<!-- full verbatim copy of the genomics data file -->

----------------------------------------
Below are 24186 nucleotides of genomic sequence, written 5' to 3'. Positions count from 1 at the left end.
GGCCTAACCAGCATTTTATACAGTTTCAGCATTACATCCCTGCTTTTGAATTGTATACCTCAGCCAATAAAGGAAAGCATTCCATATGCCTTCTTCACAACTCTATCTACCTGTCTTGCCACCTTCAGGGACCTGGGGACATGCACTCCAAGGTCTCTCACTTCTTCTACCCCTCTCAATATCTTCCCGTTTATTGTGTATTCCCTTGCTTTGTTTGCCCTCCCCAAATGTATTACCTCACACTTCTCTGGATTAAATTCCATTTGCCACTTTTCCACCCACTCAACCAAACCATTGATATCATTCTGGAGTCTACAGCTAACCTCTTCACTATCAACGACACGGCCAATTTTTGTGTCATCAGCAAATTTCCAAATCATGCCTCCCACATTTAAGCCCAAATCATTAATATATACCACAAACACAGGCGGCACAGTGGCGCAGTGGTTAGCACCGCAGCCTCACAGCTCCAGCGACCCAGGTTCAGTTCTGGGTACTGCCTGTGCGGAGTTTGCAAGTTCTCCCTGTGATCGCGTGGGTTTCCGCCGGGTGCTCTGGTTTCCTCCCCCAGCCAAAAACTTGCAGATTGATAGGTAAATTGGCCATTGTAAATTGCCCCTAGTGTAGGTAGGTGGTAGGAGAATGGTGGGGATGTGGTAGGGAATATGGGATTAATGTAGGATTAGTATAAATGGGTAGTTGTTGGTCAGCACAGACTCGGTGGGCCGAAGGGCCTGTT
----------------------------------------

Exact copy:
Below are 24186 nucleotides of genomic sequence, written 5' to 3'. Positions count from 1 at the left end.
GGCCTAACCAGCATTTTATACAGTTTCAGCATTACATCCCTGCTTTTGAATTGTATACCTCAGCCAATAAAGGAAAGCATTCCATATGCCTTCTTCACAACTCTATCTACCTGTCTTGCCACCTTCAGGGACCTGGGGACATGCACTCCAAGGTCTCTCACTTCTTCTACCCCTCTCAATATCTTCCCGTTTATTGTGTATTCCCTTGCTTTGTTTGCCCTCCCCAAATGTATTACCTCACACTTCTCTGGATTAAATTCCATTTGCCACTTTTCCACCCACTCAACCAAACCATTGATATCATTCTGGAGTCTACAGCTAACCTCTTCACTATCAACGACACGGCCAATTTTTGTGTCATCAGCAAATTTCCAAATCATGCCTCCCACATTTAAGCCCAAATCATTAATATATACCACAAACACAGGCGGCACAGTGGCGCAGTGGTTAGCACCGCAGCCTCACAGCTCCAGCGACCCAGGTTCAGTTCTGGGTACTGCCTGTGCGGAGTTTGCAAGTTCTCCCTGTGATCGCGTGGGTTTCCGCCGGGTGCTCTGGTTTCCTCCCCCAGCCAAAAACTTGCAGATTGATAGGTAAATTGGCCATTGTAAATTGCCCCTAGTGTAGGTAGGTGGTAGGAGAATGGTGGGGATGTGGTAGGGAATATGGGATTAATGTAGGATTAGTATAAATGGGTAGTTGTTGGTCAGCACAGACTCGGTGGGCCGAAGGGCCTGTT